One of the most significant innovations in high-performance computing in recent years has been the emergence of the so-called graphics processing unit (GPU) for general-purpose computation. These processors, designed by the likes of NVIDIA and AMD, have traditionally been designed for graphical computation and display. It turns out that the technical characteristics that make them good for graphics processing also make them excellent for the types of mathematical computations that are the bread and butter of engineering design and simulation.
There is a catch. For applications to run on these processors, they require recompilation, and possibly changes to the source code. These aren’t activities an end user will engage in, unless it is custom code and the engineer moonlights as a computer programmer. Instead, users have to depend on software developers and vendors to recognize the need and commercial possibilities of GPU computing, and to invest the time and money to make that conversion and offer it as a product.
One company has stepped up to make that conversion process easier. AccelerEyes has found a way to easily adapt source code to run on the NVIDIA GPUs. The company’s product, Jacket, acts as kind of a traffic cop for executing code, diverting code to run on the GPU when appropriate.
Developers tell Jacket how to treat executing code by tagging data structures that can be used effectively on the GPU. When code is needed to process that data, Jacket compiles the code for the GPU just in time and sends it to run on the graphics processor. When the GPU is finished executing the code, it returns both code and data back to the CPU.
The upshot is that there is no need to manually recompile code, the structures that must be tagged are easy to identify, and tagging is simple. With Jacket, the entire process can take days or even hours, rather than weeks or months to do a formal porting of the code.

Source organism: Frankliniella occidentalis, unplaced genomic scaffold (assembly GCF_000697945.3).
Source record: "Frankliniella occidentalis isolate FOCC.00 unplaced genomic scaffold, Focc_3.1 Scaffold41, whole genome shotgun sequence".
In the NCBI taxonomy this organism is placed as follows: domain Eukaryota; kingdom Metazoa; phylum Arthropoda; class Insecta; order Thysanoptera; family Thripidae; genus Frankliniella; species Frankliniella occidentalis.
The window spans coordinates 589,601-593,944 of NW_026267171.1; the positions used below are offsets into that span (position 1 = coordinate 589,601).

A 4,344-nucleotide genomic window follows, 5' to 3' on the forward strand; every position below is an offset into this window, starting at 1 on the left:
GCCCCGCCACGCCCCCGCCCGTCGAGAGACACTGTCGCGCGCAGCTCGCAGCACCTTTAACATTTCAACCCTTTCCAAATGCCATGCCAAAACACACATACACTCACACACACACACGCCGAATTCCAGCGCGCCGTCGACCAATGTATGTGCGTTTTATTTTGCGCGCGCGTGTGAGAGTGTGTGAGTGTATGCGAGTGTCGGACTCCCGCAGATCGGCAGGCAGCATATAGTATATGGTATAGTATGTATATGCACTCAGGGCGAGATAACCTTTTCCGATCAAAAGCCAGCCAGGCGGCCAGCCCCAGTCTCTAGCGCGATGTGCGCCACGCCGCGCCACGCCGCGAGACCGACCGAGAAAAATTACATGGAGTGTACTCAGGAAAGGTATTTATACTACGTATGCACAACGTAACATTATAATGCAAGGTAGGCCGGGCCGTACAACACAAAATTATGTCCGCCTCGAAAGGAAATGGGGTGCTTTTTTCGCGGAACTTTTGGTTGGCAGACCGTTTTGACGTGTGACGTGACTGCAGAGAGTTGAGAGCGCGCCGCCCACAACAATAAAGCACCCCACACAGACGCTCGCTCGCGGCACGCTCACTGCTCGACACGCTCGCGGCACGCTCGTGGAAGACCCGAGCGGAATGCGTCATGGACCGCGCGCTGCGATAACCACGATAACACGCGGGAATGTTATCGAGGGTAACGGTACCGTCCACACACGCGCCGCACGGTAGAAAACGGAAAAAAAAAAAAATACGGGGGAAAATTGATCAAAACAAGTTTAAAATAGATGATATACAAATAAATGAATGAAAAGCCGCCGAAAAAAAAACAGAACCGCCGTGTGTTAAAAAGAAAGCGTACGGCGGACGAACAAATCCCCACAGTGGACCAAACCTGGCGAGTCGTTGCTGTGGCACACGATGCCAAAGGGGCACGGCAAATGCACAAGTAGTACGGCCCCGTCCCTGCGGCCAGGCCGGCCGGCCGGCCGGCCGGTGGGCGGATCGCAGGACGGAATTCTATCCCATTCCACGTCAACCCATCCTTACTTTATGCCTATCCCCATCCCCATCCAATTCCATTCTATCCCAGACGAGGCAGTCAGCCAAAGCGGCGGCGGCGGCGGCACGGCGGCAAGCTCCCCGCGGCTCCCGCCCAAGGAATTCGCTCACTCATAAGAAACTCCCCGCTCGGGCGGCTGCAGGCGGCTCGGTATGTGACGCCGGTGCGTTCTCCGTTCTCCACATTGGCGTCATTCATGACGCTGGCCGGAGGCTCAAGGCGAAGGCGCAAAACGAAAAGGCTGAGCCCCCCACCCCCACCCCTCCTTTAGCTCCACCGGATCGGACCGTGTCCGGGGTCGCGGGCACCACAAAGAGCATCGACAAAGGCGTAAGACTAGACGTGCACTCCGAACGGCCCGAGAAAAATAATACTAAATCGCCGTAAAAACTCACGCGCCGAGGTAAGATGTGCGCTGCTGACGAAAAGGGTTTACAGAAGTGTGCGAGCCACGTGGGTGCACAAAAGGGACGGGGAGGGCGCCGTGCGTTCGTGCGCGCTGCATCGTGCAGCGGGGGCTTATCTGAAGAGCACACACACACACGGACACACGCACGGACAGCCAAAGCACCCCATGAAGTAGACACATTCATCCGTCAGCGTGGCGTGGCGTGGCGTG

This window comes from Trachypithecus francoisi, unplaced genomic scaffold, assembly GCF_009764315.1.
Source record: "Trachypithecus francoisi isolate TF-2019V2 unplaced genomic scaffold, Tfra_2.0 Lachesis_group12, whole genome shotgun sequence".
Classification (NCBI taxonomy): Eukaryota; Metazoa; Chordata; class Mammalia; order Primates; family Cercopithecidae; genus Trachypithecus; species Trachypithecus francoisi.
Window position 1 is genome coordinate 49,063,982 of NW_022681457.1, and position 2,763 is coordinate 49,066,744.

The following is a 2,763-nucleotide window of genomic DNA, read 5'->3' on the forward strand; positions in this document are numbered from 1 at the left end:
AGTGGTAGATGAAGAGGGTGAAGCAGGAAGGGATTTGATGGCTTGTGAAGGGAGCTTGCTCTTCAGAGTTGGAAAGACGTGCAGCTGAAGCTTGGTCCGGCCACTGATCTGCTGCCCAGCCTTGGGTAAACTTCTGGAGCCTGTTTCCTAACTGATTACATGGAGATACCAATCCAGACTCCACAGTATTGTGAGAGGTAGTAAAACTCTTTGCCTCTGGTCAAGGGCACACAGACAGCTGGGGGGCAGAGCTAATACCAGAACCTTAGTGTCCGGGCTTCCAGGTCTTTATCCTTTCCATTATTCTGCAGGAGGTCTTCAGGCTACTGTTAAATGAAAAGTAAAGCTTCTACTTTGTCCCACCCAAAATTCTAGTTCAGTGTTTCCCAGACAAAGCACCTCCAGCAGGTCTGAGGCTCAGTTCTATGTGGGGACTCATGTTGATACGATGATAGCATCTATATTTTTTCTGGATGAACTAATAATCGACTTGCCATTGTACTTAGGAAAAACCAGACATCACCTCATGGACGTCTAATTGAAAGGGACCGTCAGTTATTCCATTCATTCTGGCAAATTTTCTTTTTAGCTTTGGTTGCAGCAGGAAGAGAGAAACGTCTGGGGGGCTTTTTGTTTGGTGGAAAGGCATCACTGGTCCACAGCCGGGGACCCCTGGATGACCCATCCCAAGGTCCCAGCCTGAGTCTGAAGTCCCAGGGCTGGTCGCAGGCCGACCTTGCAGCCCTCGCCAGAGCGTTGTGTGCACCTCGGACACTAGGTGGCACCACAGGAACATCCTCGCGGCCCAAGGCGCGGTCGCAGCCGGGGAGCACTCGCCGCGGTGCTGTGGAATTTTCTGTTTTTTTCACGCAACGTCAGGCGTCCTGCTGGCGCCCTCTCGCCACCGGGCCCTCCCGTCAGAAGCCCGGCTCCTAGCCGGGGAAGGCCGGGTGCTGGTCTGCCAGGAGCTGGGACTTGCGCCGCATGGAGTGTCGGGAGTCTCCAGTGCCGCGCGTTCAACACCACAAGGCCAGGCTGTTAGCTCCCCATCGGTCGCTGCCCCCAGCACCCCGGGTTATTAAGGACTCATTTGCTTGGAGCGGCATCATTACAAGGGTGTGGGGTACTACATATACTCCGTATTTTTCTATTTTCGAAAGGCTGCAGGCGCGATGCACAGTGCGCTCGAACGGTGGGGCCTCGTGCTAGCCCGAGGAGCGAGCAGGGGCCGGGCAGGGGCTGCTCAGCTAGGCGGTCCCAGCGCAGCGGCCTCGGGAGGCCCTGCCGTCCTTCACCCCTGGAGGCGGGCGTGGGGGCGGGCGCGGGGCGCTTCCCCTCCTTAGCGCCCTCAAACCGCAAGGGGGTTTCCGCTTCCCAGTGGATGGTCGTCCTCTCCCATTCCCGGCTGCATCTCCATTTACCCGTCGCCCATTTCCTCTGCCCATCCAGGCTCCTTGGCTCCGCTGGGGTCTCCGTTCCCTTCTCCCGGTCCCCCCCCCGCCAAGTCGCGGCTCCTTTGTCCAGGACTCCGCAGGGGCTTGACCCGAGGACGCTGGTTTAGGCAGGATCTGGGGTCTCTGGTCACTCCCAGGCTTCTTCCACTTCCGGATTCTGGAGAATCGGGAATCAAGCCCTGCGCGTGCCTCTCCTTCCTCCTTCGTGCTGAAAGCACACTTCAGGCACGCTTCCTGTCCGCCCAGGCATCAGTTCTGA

Right now, Jacket works only with MATLAB code. According to Dave Gibson, a VP at AccelerEyes, this was a logical starting point. “Engineers are the ones most in need of the computational power that GPUs can deliver,” says Gibson, “and engineers are the primary users of MATLAB.” An engineering group that either has MATLAB code or uses commercial MATLAB code can see immediate and often dramatic performance improvements.
However, the goal of the company is to add more languages beyond MATLAB, and indeed most high-performance commercial applications are written in C or C++. Once AccelerEyes expands to those languages, it opens the door for many commercial software vendors to more easily develop GPU-friendly versions of their applications.
Jacket can also be used in the NVIDIA Compute Unified Device Architecture (CUDA), which expands the use of GPUs into an architecture for running code in parallel. Jacket can extend the single GPU support of the base Jacket product to as many as eight GPUs in a single-system image machine, and ultimately to GPU clusters.
This innovation expands the capability of engineers to use GPU computational power for a much wider variety of problems than can be addressed today. Thanks to the fact that GPUs and GPU systems using the NVIDIA Tesla architecture tend to be much less expensive than industry-standard CPUs, GPU computing is accessible to just about anyone who needs the horsepower. And the cost of performing increasingly sophisticated computations continues to drop.
If, over the next few years, your MATLAB code ends up running on NVIDIA GPUs, chances are it will be using AccelerEyes Jacket to do so. It will be under the covers, so you likely won’t know that it’s there, but you’ll see the results in faster execution of your analyses and simulations.
Contributing Editor Peter Varhol covers the HPC and IT beat for DE. His expertise is software development, math systems, and systems management. You can reach him at DE-Editors@deskeng.com.